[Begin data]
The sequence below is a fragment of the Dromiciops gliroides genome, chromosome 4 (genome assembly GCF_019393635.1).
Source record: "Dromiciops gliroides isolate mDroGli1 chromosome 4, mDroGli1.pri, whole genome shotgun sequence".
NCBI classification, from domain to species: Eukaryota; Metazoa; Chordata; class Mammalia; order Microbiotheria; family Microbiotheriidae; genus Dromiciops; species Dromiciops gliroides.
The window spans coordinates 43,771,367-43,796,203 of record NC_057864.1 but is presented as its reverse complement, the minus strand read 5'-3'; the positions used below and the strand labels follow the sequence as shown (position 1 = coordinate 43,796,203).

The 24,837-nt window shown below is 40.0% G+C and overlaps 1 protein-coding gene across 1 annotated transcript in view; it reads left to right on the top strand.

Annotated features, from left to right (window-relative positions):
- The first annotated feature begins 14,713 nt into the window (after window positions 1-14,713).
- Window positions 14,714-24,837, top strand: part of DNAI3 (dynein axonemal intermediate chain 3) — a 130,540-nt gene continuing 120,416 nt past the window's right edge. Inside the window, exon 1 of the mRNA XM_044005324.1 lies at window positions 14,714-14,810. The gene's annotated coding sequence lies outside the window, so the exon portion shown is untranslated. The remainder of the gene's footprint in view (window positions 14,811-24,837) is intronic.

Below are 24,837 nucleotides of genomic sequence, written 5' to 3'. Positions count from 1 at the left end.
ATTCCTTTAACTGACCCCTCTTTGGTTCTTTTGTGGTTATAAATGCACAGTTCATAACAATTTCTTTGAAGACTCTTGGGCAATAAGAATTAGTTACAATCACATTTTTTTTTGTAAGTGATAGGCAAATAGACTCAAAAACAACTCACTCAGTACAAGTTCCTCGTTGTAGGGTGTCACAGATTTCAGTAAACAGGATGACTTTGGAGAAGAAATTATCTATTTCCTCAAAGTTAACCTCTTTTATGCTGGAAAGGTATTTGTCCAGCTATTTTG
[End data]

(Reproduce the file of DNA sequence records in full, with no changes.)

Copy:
The sequence below is a fragment of the Dromiciops gliroides genome, chromosome 4 (genome assembly GCF_019393635.1).
Source record: "Dromiciops gliroides isolate mDroGli1 chromosome 4, mDroGli1.pri, whole genome shotgun sequence".
NCBI classification, from domain to species: Eukaryota; Metazoa; Chordata; class Mammalia; order Microbiotheria; family Microbiotheriidae; genus Dromiciops; species Dromiciops gliroides.
The window spans coordinates 43,771,367-43,796,203 of record NC_057864.1 but is presented as its reverse complement, the minus strand read 5'-3'; the positions used below and the strand labels follow the sequence as shown (position 1 = coordinate 43,796,203).

The 24,837-nt window shown below is 40.0% G+C and overlaps 1 protein-coding gene across 1 annotated transcript in view; it reads left to right on the top strand.

Annotated features, from left to right (window-relative positions):
- The first annotated feature begins 14,713 nt into the window (after window positions 1-14,713).
- Window positions 14,714-24,837, top strand: part of DNAI3 (dynein axonemal intermediate chain 3) — a 130,540-nt gene continuing 120,416 nt past the window's right edge. Inside the window, exon 1 of the mRNA XM_044005324.1 lies at window positions 14,714-14,810. The gene's annotated coding sequence lies outside the window, so the exon portion shown is untranslated. The remainder of the gene's footprint in view (window positions 14,811-24,837) is intronic.

Below are 24,837 nucleotides of genomic sequence, written 5' to 3'. Positions count from 1 at the left end.
ATTCCTTTAACTGACCCCTCTTTGGTTCTTTTGTGGTTATAAATGCACAGTTCATAACAATTTCTTTGAAGACTCTTGGGCAATAAGAATTAGTTACAATCACATTTTTTTTTGTAAGTGATAGGCAAATAGACTCAAAAACAACTCACTCAGTACAAGTTCCTCGTTGTAGGGTGTCACAGATTTCAGTAAACAGGATGACTTTGGAGAAGAAATTATCTATTTCCTCAAAGTTAACCTCTTTTATGCTGGAAAGGTATTTGTCCAGCTATTTTG